Death of the Critic

The Backlog - Sleeping Dogs

Written by: Tom Blaich


I have a confession to make. Like many of you reading this, I have a list of games that I’ve been meaning play for years. I have way too many games on Steam, and a stack of cases sitting next to my TV. Close to five hundred games now. Maybe more. It makes me feel guilty. I haven’t touched 90% of them in one way or another. I need to fix that. So this week, I dug deep into my
backlog and pulled out a game. I want to play all of them; I’ve just never had the chance. Now’s the time.

I’ve made my feelings known about open-world games before, but I just can’t stop playing them. It has been a few years since Sleeping Dogs came out, which still surprises me given the troubled lineage of the title. It was warmly received, finally giving a GTA-style open-world game a satisfying combat system. It made the game fun to play in a way that few open-world titles manage to be. By making combat fun, it made the inherent experience of playing the game better.

They did a really good job at creating a living world that you can run through. It feels populated and crowded, like a city full of people instead of a playground. And that adds a lot to the story by making it more believable. You get the feeling that there are stories behind the scenes that you are encountering. Your romance options have a life outside of your dates. They leave and they move on when you aren’t talking to them and they don’t appreciate it when you two time them. They want you to care about them, not just trying to complete all of your options.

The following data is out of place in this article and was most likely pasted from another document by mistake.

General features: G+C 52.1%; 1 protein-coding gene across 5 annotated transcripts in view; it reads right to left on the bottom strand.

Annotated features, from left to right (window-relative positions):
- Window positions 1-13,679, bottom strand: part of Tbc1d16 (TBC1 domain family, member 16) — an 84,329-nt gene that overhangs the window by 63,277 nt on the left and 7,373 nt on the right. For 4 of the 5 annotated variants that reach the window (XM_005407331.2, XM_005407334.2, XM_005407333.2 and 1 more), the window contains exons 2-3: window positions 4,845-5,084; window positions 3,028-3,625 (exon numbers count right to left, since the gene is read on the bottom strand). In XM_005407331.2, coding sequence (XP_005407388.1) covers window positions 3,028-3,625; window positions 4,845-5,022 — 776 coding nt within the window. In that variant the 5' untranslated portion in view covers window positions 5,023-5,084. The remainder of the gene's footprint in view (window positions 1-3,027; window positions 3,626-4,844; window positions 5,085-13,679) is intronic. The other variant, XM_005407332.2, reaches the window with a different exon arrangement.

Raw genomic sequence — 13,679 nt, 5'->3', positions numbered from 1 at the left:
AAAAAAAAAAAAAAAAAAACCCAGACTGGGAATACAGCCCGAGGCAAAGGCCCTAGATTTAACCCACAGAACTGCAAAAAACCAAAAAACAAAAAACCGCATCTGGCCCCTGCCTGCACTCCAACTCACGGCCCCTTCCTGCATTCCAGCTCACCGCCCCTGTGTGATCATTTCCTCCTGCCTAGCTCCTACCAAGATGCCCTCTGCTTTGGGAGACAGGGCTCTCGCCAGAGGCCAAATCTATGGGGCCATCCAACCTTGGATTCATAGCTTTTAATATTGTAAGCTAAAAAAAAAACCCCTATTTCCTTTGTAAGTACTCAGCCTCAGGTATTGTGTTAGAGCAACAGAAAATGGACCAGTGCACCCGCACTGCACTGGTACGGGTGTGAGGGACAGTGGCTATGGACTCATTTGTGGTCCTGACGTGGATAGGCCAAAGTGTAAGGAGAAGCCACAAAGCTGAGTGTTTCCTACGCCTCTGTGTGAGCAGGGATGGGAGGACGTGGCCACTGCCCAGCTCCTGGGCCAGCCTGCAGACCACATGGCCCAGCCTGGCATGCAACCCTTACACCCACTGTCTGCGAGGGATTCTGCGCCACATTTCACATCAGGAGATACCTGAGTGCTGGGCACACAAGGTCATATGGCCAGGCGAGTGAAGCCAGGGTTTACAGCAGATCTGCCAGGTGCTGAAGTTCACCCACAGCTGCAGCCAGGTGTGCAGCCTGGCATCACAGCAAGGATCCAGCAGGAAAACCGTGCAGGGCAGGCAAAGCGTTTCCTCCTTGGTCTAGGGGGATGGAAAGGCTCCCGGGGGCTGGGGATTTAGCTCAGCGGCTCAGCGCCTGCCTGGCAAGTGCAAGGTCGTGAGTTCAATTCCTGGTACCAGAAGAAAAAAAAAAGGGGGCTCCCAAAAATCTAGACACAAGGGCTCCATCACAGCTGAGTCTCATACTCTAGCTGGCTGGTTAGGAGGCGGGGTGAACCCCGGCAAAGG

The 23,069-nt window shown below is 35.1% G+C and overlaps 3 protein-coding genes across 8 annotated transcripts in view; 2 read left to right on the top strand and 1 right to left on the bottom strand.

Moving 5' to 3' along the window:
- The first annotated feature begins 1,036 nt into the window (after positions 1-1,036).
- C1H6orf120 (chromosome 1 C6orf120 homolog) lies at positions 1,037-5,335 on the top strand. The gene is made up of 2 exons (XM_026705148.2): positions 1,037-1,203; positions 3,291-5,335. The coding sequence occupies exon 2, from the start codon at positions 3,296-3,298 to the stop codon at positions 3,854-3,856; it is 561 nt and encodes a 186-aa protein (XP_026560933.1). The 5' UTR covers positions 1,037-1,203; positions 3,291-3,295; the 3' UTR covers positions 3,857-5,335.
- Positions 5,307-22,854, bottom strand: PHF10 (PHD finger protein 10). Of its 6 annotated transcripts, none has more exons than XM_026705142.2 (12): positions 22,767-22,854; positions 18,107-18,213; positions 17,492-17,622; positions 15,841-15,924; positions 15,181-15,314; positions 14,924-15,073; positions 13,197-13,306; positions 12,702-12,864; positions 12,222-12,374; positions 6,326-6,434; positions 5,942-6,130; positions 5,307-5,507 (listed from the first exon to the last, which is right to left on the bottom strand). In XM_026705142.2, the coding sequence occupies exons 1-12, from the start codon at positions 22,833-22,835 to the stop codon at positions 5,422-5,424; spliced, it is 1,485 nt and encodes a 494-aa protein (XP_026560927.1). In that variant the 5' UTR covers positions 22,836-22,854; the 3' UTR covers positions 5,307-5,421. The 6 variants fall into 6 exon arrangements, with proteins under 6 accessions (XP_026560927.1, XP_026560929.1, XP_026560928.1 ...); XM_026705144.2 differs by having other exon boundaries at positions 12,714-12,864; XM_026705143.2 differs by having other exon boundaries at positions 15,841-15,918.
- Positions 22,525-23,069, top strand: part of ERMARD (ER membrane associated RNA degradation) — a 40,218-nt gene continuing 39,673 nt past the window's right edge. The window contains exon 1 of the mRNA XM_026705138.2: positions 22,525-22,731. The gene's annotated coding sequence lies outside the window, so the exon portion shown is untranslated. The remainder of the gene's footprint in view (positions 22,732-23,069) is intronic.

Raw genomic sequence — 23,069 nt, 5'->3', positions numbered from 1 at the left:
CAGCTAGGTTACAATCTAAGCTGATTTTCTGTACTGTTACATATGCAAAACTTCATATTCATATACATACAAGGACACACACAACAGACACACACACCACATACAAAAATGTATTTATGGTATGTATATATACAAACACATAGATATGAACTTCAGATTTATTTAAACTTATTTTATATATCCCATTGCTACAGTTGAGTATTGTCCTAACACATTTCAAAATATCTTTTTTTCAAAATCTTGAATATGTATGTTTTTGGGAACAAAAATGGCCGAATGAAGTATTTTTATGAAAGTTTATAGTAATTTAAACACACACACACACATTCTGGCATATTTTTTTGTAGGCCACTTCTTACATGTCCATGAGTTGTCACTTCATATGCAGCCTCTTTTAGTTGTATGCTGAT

Sleeping Dogs takes a well established genre and mixes things up in a refreshing way. But it does suffer from the same problem that many open-world games have. You do the same thing over and over again. The combat system is solid and satisfying, obviously based off of the free flow combo and counter based system of the Batman Arkham games, which had a huge effect on games for a fe years, but at a certain point it gets boring to keep fighting the same enemies over and over. I found it was faster and easier to just grab my enemies and throw them against the environment instead of taking the time to actually fight them.

There are your standard array of open-world collection missions and side quests, but I just didn’t feel like screwing around in this world. You don’t just hang out in intersections and blow up cars and get chased by police, because it just doesn’t feel right, and at a certain point, the gameplay loop wore thin for me and I walked away. I enjoyed the world and the story a lot, but by virtue of its genre, it did lose my interest.



Tom has been writing about media since he was a senior in high school. He likes long walks on the beach, dark liquor, and when characters reload guns in action movies.

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